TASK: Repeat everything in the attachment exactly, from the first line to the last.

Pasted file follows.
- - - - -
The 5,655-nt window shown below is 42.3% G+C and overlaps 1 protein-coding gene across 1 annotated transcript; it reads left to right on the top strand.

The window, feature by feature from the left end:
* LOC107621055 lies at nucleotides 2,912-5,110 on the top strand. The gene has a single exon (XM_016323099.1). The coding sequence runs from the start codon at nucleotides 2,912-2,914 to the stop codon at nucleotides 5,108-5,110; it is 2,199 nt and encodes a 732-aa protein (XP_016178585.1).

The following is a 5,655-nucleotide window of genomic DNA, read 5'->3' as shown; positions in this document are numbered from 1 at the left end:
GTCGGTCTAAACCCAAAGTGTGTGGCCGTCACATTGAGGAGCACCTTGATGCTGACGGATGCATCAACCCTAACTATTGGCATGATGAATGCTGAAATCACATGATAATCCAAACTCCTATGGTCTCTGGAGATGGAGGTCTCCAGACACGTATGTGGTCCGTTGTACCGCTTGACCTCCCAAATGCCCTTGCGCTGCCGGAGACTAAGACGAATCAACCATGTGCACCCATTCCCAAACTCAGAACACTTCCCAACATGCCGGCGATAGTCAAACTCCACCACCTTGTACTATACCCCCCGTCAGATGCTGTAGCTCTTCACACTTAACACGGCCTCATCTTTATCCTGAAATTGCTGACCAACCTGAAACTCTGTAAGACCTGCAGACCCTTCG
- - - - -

The 5,655-nt window shown below is 42.3% G+C and overlaps 1 protein-coding gene across 1 annotated transcript; it reads left to right on the top strand.

The window, feature by feature from the left end:
* LOC107621055 lies at nucleotides 2,912-5,110 on the top strand. The gene has a single exon (XM_016323099.1). The coding sequence runs from the start codon at nucleotides 2,912-2,914 to the stop codon at nucleotides 5,108-5,110; it is 2,199 nt and encodes a 732-aa protein (XP_016178585.1).

The following is a 5,655-nucleotide window of genomic DNA, read 5'->3' as shown; positions in this document are numbered from 1 at the left end:
GTCGGTCTAAACCCAAAGTGTGTGGCCGTCACATTGAGGAGCACCTTGATGCTGACGGATGCATCAACCCTAACTATTGGCATGATGAATGCTGAAATCACATGATAATCCAAACTCCTATGGTCTCTGGAGATGGAGGTCTCCAGACACGTATGTGGTCCGTTGTACCGCTTGACCTCCCAAATGCCCTTGCGCTGCCGGAGACTAAGACGAATCAACCATGTGCACCCATTCCCAAACTCAGAACACTTCCCAACATGCCGGCGATAGTCAAACTCCACCACCTTGTACTATACCCCCCGTCAGATGCTGTAGCTCTTCACACTTAACACGGCCTCATCTTTATCCTGAAATTGCTGACCAACCTGAAACTCTGTAAGACCTGCAGACCCTTCG